Wednesday 12th November 2008
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The yen strengthened to 97.64 per dollar in New York from 124.95 the previous day. The euro fell to $1.2547 from $1.2748.
General Motors extend its slump for a fifth day on concern the largest US automaker his lurching toward bankruptcy as it burns through cash. Its shares slipped 11% to US$2.99 and has lost 87% of its value in the past 12 months.
GM led the Dow Jones Industrial Average's 2.6% decline to 8636.77. Alcoa fell 5.4% to US$11.15 after scrapping the expansion of an Australia refinery because of dwindling demand for aluminium. Boeing dropped 4.3% to US$44.37 and American Express dropped 6% to US$22.62.
The Standard & Poor's 500 Index declined 2.7% to 894.04 and the Nasdaq Composite fell 2.4% to 1576.03.
GM and US rivals Ford are awaiting government deliberations on extending financial aid to the industry. GM Chief Executive Officer Rick Wagoner told Bloomberg that the company's US sales would be "devastated" by a bankruptcy. The shares have tumbled to a 65-year low.
Barack Obama discussed the prospects of urgent support for the automakers during his meeting with President George Bush this week. Obama is seeking a second stimulus package to bolster the US economy.
Evidence has piled up across the globe that the world economy is tinkering on the brink of recession. In Japan, exports fell nearly 10% in October, service sector sentiment hit a record low and bankruptcies climbed more than 13%.
China reported slowing import growth and inflation at a 17-month low. In the UK retail sales had the biggest drop in three years and home sales fell to a 30-year low.
Crude oil fell to below US$59 a barrel in New York on speculation an ailing US economy will have lees demand for fuel. Traders are awaiting indications that the International Energy Agency will cut forecast for oil demand in 2009. It is scheduled to make an announcement Wednesday in the US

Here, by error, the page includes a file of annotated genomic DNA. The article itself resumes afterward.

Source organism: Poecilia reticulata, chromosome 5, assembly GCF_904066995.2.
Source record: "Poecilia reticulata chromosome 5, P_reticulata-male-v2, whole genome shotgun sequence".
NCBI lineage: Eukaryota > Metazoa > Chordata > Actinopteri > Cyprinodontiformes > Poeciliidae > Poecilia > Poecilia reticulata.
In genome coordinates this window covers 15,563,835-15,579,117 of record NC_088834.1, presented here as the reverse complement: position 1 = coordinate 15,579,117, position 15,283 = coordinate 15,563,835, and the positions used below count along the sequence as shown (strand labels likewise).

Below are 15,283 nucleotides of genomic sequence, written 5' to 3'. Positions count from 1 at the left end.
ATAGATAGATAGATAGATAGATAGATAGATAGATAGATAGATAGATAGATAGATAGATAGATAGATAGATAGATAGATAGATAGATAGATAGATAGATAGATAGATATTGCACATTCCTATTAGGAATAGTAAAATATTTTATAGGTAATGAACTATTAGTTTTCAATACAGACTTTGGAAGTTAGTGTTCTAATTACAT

Crude oil for December delivery fell 4.8% to $59.43 a barrel on the New York Mercantile Exchange and earlier sunk as low as US$58.32.
Copper fell to a three-year low on the prospects of waning demand from the world's biggest consumers of the metal, including China. Copper futures for December delivery dropped 5.9% to US$1.648 a pound in New York and is has now slid more than 60% from its record in May.
Gold also fell, with concern there will be less demand for the precious metal in a global recession. Gold futures for December delivery fell 1.8% to US$732.80 an ounce on the New York Mercantile Exchange.
The biggest US mortgage finance companies, Fannie Mae and Freddie Mac, are stepping up efforts to reduce mortgage foreclosures, with measures including easier repayment plans for struggling home-owners. The two organisations are targeting loans where payments are at least 90 days overdue.
Stocks fell in Europe for the first time in three days, on the worsening economic outlook and falling prices for metals and oil. The Dow Jones Stoxx 600 Index dropped 4% to 212.10. BHP Billiton, the world's biggest mining company, fell more than 9%.
Germany's DAX 30 Index declined 5.3% to 4761.58 and France's CAC 40 fell 4.8% to 3336.41. In London, the FTSE 100 Index dropped 3.6% to 4246.69, paced by a 14% slide in Vedanta Resources.
According to Bloomberg estimates, earnings for the 1,246 companies in western Europe that reported results since October 7 declined 11% on average.
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